There's more to Germany than just Beer...
Germany is a beautiful, varied country with an impressive culture and a huge array of travel opportunities, but unfortunately, you rarely see it on top of travellers’ lists. Or, if you do, it's all thanks to one city: Berlin.
Sure, it's pulsating with museums, tasty beer, cultural landmarks, creative minds, an unimaginable history and a wild nightlife but, as it turns out, Germany has a lot more to offer than one capital city.
Keep scrolling for six underrated German destinations that aren't Berlin.
Munich may not be known for anything in particular. However, make no mistake, it is an endlessly charming, walkable city with lots to see, eat, and do. And unlike a “cooler,” more cutting-edge German city, it feels manageable and easy to tackle in 48 hours, whether solo or travelling with a group of friends. Make the stunning Englischer Garten a must-see on your list.
A city full of life and one of Germany’s most prestigious cultural centres, Dresden boasts a wealth of architectural treasures such as the Zwinger Palace, Brühl’s Terrace, or the stately Dresden Frauenkirche, a Lutheran church that dominates the city’s skyline. However, the charm of Dresden lies in its scenic location on the Elbe River, but also in its alluring neighbourhoods and glorious green areas. One look over the Elbe’s northern bank and it's hard to believe that the city was all but wiped off the map by Allied bombings in 1945.
Easily Germany's coolest city, Hamburg prides itself on an abundance of parks and green spaces, a treasure-packed historic centre, and more bridges than any other city in the world. Fine dining restaurants line the riverbank, museums are bursting with world-class art and naval memorabilia, and its beautiful Town Hall is a marvel of neo-Renaissance architecture. For those with more contemporary tastes, the UNESCO-awarded Speicherstadt is the largest warehouse district on the planet, a remarkable ensemble of Neo-Gothic brick buildings built on oak piles and interspersed with century-old waterways
Arguably the most beautiful town in Germany, Görlitz hosts quiet cobblestone alleys, glorious squares, and fabulous architecture spanning a variety of styles, from Gothic and Renaissance to Baroque and Wilhelminian. Located near the border with Poland, this is Germany’s easternmost town, and, if you cross the Neisse river via the pedestrian bridge, you can walk right into Zgorzelec, its Polish twin city. The immaculate Old Town packs around 4,000 listed buildings and a colourful array of cafés that spill out onto the sidewalks. Not only a destination for tourists, but Görlitz has also lured Hollywood stars with its historical sites which can be seen in movies like Quentin Tarantino’s Inglourious Basterds (2009), The Book Thief (2013), or The Reader (2008).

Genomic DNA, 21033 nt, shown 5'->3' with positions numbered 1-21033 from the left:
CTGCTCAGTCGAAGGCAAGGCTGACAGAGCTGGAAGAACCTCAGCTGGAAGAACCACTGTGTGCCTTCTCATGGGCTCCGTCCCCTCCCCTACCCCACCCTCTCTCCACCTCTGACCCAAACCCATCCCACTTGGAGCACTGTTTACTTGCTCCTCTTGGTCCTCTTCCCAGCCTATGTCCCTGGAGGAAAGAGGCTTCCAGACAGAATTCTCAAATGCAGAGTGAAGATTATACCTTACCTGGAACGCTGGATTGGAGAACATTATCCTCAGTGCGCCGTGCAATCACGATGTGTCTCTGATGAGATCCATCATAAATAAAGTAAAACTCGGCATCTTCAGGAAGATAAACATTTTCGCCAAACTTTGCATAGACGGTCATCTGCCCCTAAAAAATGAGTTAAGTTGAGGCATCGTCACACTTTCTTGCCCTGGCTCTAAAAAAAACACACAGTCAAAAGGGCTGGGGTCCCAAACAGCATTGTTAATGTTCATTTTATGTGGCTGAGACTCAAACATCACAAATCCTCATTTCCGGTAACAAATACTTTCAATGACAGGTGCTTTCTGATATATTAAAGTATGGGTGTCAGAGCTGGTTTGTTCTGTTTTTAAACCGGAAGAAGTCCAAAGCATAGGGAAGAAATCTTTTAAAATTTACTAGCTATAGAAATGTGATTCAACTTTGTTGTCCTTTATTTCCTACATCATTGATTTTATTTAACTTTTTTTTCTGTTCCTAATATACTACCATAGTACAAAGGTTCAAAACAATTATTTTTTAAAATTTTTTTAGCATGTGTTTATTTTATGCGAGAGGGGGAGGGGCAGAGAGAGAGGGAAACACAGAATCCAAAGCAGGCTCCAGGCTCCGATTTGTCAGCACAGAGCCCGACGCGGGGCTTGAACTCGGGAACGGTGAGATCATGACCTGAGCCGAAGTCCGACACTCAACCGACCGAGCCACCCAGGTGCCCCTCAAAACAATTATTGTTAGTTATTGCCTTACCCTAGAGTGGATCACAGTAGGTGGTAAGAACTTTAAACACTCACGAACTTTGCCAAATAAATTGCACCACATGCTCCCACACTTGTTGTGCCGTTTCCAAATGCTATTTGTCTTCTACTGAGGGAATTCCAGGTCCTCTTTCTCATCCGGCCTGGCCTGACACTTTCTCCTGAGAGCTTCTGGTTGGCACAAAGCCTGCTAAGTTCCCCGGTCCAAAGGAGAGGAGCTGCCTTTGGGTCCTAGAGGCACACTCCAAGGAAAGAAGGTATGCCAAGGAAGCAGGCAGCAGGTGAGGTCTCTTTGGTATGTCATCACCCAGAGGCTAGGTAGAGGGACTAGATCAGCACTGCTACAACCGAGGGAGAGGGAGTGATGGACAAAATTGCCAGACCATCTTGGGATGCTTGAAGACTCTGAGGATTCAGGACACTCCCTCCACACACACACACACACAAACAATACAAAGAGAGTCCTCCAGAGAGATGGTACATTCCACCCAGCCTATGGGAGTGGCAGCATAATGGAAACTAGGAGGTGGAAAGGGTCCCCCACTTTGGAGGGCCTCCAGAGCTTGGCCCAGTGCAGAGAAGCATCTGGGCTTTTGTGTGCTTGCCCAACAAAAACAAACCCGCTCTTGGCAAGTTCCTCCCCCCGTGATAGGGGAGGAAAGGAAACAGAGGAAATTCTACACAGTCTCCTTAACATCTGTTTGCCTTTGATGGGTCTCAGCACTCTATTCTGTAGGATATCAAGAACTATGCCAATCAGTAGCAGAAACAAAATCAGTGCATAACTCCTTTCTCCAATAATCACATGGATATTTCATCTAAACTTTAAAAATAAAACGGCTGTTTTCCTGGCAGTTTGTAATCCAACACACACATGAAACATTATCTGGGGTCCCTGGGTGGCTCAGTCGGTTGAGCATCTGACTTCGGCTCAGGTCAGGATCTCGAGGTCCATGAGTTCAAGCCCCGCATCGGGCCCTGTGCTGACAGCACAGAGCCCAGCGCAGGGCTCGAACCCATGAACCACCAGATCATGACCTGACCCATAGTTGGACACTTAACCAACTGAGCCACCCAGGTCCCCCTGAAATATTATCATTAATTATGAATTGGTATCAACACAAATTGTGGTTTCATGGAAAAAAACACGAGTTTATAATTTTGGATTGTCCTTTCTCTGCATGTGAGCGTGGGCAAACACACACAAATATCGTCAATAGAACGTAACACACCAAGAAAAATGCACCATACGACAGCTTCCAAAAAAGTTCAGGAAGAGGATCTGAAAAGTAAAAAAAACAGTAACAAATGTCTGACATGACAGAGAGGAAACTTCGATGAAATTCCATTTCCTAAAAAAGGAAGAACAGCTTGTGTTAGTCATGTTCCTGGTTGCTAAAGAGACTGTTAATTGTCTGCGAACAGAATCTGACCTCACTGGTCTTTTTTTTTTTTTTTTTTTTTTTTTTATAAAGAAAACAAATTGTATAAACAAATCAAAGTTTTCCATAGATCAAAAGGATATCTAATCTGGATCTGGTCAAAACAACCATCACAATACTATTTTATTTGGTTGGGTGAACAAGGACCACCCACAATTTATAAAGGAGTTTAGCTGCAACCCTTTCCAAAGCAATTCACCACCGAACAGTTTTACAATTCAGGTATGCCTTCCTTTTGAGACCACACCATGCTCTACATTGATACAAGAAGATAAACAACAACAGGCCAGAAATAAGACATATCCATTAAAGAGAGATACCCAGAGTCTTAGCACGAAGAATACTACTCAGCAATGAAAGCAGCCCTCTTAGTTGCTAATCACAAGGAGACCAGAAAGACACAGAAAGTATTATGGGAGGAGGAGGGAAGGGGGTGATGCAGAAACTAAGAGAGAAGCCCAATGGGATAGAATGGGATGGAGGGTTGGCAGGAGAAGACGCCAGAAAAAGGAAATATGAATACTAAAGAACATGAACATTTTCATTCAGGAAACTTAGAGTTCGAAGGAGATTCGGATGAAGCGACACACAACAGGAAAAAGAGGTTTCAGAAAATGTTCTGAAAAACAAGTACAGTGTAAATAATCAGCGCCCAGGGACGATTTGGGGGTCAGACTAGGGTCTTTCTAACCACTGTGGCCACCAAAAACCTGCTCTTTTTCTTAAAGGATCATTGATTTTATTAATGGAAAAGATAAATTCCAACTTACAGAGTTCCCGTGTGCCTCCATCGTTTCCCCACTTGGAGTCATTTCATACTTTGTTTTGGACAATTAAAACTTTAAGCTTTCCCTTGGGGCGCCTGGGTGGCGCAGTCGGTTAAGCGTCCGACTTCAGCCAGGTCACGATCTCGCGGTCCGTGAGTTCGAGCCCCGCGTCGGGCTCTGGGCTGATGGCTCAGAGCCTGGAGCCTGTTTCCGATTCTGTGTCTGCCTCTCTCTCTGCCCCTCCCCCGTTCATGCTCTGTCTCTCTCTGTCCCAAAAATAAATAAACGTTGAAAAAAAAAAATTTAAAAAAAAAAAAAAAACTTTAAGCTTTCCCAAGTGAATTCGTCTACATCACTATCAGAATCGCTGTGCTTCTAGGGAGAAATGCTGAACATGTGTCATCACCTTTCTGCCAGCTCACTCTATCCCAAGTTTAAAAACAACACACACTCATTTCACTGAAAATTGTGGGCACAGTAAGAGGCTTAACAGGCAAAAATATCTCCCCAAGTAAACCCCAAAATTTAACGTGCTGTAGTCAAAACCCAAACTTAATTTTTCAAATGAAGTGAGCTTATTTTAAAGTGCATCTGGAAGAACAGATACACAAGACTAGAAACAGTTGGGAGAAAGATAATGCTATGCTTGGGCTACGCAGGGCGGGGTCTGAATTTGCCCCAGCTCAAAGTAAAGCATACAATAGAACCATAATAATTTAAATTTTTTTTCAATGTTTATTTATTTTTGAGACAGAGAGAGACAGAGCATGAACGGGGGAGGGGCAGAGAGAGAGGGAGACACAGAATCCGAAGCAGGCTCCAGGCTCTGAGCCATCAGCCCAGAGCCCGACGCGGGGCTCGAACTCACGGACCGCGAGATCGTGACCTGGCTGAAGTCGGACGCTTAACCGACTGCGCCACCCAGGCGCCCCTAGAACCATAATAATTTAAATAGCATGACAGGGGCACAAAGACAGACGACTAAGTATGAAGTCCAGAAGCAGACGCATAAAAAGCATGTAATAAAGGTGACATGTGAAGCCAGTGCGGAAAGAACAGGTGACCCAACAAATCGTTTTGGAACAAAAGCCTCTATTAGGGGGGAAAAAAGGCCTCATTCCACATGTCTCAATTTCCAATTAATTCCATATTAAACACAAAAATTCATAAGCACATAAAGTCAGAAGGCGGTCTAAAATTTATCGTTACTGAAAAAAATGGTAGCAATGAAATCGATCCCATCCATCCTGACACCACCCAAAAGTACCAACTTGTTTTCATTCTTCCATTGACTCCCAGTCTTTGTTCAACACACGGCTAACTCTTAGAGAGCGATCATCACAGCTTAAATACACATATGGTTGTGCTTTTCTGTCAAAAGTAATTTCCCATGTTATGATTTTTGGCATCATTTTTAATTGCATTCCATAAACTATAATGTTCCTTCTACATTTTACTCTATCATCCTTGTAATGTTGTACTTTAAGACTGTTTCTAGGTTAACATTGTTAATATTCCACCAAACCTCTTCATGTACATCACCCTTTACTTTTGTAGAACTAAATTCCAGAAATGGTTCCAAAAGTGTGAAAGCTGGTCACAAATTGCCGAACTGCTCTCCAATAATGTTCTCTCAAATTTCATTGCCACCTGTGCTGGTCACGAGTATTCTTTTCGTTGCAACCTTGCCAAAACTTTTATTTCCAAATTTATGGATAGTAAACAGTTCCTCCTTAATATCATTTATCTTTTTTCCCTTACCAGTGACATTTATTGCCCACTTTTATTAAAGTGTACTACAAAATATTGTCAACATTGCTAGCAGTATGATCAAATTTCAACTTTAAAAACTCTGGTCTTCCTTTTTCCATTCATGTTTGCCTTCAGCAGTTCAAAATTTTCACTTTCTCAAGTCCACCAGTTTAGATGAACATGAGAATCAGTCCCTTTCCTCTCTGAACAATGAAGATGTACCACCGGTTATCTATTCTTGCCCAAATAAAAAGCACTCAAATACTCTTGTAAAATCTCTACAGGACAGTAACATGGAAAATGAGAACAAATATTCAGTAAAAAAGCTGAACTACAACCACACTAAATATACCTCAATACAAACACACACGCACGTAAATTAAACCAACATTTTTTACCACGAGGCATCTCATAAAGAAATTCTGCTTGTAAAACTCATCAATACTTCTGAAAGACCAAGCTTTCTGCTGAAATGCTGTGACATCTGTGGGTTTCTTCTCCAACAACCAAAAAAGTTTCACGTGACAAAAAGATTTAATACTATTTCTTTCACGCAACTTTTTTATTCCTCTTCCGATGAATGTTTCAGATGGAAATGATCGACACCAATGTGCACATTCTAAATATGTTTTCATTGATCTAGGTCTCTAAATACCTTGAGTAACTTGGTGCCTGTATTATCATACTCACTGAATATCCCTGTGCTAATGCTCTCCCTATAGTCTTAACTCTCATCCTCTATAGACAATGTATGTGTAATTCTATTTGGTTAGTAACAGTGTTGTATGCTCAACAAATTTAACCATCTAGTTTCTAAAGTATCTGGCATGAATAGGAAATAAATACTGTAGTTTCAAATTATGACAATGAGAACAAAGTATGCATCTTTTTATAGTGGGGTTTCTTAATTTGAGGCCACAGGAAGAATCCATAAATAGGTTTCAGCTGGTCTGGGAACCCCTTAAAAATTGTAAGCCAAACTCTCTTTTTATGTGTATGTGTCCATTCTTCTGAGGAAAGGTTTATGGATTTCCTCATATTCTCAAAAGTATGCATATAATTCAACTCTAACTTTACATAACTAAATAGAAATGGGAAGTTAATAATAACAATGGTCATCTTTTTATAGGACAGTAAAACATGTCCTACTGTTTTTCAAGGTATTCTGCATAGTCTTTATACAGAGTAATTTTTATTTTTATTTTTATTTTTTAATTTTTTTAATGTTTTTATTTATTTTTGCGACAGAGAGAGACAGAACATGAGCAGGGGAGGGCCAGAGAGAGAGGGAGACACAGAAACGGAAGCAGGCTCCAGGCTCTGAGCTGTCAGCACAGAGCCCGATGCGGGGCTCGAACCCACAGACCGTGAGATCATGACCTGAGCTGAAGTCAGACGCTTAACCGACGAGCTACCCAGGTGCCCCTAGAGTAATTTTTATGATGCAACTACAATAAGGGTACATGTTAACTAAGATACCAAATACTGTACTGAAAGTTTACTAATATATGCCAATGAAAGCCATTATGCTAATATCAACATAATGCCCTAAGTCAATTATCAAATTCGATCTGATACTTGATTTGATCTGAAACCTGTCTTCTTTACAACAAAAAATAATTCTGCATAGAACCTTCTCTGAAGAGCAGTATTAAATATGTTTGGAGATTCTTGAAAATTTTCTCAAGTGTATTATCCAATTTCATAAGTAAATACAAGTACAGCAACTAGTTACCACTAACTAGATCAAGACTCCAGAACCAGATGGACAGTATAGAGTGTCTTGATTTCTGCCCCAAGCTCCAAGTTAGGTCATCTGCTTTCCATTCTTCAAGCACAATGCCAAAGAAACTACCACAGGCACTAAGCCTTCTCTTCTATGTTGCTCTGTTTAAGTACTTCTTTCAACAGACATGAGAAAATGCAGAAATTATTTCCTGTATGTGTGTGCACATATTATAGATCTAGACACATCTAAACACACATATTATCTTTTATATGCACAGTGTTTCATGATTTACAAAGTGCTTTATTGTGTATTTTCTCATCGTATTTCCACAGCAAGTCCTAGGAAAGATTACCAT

Cologne is the country’s fourth-largest city. It is the birthplace of Eau de Cologne and there are more pubs collectively here than anywhere else in Germany. The biggest tourist attraction of the city is the UNESCO-listed cathedral, Cologne Cathedral, a colossal gothic structure, whose construction began in 1248 and took over 552 years to complete. Although Cologne can be visited at any time in the year, it is known in Germany as one of the best places to party on New Year’s Eve and especially during ‘Karneval’ (Carnival) festival held once a year in November.
Although Nuremberg makes the travel guides for its incredible history and impressive medieval architecture - the annual Christmas market (less than 5 months away!) also promises to leave visitors enchanted. Taking place in the central square in the city’s old town, the two million visitors are bound to be tempted by the aromas of mulled wine and gingerbread (Lebkuchen) in the brisk winter air, as brass bands play Christmas tunes. Shoppers looking for stocking stuffers will have their heyday strolling amongst the hundreds of unique trinket stalls, with toys, ornaments, pocket watches, and much more.
Main image by Adam Sun